Expandable steel patches restored casing integrity for sidetracking after cement squeezes proved ineffective

Published: 03/23/2023

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Compromised well integrity prevented sidetracking

OMV New Zealand was preparing to drill an 8½-in sidetrack from an old well in a mature field where new drilling is restricted, but a pressure test indicated a leak in the 10¾-in casing. Subsequent tests and a multifinger caliper run revealed severe damage, including holes in the casing. Because of the high dogleg severity (DLS), the damage was attributed to drillstring rotation against the casing when the well was drilled. Casing wear is a significant risk in deviated wells, and fluid or mechanical drillstring torque and friction reducers do not always succeed in protecting the casing while drillpipe is run in and rotated. Two remedial squeeze operations pumped 95 bbl or 63,042 lbm [28,595 kg] of cement slurry, but the cementing operations, drillouts, and pressure tests seemed to worsen the leak.

Optimally selected and configured steel patches provided an efficient solution

The operator asked SLB to perform a mechanical repair using internal casing patches made with Saltel Xpandable™ expandable steel technology. The patches enable casing remediation and mold to irregular geometries after expansion with an inflatable packer downhole; once anchored, they can withstand the lateral forces and wear anticipated when drilling ahead.

An initial design with four overlapping patches was prepared. However, it required revisions after a second multifinger caliper log to evaluate casing condition showed that the damage had significantly worsened and included fully penetrating longitudinal wear across 26 ft [8 m]. The steel patch design was reconfigured in close collaboration with OMV, and the casing patches were custom engineered to cover the damage, taking into account the limits imposed by the height of the derrick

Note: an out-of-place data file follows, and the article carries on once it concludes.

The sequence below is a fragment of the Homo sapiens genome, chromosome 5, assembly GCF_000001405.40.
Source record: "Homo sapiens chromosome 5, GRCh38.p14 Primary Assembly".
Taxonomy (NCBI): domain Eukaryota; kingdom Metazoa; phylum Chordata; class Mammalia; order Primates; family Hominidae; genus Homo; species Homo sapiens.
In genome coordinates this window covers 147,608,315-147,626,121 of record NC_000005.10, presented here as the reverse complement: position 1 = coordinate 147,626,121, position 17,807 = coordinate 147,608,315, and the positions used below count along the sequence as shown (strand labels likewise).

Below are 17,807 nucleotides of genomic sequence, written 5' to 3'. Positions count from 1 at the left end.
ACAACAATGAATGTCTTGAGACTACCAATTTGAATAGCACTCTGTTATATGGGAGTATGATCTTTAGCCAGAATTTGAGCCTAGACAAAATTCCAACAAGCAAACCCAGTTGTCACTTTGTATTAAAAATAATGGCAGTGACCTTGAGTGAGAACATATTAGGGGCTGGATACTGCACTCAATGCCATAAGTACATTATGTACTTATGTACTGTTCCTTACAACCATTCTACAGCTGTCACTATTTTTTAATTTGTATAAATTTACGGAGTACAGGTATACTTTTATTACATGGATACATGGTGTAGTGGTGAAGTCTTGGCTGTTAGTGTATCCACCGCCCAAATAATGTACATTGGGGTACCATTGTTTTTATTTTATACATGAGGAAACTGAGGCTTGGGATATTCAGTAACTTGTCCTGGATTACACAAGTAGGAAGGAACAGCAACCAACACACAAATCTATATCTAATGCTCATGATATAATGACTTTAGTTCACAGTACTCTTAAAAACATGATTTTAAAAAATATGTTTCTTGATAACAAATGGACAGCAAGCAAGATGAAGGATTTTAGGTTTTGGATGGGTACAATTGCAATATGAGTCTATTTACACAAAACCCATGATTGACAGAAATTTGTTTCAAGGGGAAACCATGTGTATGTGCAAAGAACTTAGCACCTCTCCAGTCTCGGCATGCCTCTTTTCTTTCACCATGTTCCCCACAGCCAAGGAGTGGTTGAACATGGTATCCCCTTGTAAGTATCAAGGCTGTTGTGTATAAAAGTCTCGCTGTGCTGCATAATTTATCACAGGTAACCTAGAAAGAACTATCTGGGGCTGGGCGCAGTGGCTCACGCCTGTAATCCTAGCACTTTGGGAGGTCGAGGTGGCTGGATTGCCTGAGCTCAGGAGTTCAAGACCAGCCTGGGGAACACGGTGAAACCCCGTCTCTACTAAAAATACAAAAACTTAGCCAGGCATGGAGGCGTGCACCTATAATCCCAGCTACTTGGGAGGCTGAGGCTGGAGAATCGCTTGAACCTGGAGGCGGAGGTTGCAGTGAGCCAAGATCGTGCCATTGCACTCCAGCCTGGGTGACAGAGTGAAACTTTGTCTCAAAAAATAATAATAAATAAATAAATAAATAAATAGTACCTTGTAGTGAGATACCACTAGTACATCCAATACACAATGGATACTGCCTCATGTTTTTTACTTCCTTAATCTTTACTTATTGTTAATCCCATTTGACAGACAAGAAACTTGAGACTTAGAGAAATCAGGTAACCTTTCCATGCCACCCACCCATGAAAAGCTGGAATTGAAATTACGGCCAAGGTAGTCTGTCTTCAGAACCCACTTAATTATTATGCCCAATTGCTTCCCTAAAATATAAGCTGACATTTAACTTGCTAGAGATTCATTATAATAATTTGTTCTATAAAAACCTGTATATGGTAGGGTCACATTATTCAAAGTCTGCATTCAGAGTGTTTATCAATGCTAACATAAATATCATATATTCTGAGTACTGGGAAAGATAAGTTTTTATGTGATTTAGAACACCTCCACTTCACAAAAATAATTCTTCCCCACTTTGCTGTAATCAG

Extra anchoring strips were added to the exterior of the patches to mitigate slippage risks due to axial loads. All the patches would have some overlap, and patches 3 and 4 would overlap across the entire length of the casing breach to provide the extra reinforcement deemed necessary. The overlaps necessitated inflatable packers with two different ODs—8½ in and 6¾ in—to expand the patches. Because of the slight reduction in casing ID, the whipstock was placed in position below the Saltel casing patches before installing them. A minimum 8.6-in [218-mm] drift ID was maintained to enable the 8½-in drill bit to pass through.

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The expandable patches were installed with significant overlap, especially across the casing breach, to provide the necessary casing reinforcement.

OMV’s Drilling Engineering team succeeded in accessing additional reserves for production

With expedited patch assembly, deployment, and installation, casing integrity was fully restored in 10 days, as confirmed by pressure testing to 650 psi [4,480 kPa]. OMV was able to proceed with the sidetrack and enhance production from the existing well slot inventory. The job proved the viability of using overlapping internal casing patches to remediate well integrity issues and enable well reentry.

New Zealand, Oceania, Offshore

When cement squeezes could not restore pressure integrity in a deviated well, custom-engineered Saltel expandable steel patches mechanically sealed and structurally protected the severely damaged casing. As a result, the operator was able to proceed with a sidetrack and access additional reserves.

Rig floor at night with a crane lifting one of the expandable steel patches used for casing repair.
A steel patch is being lifted preparatory to installation.
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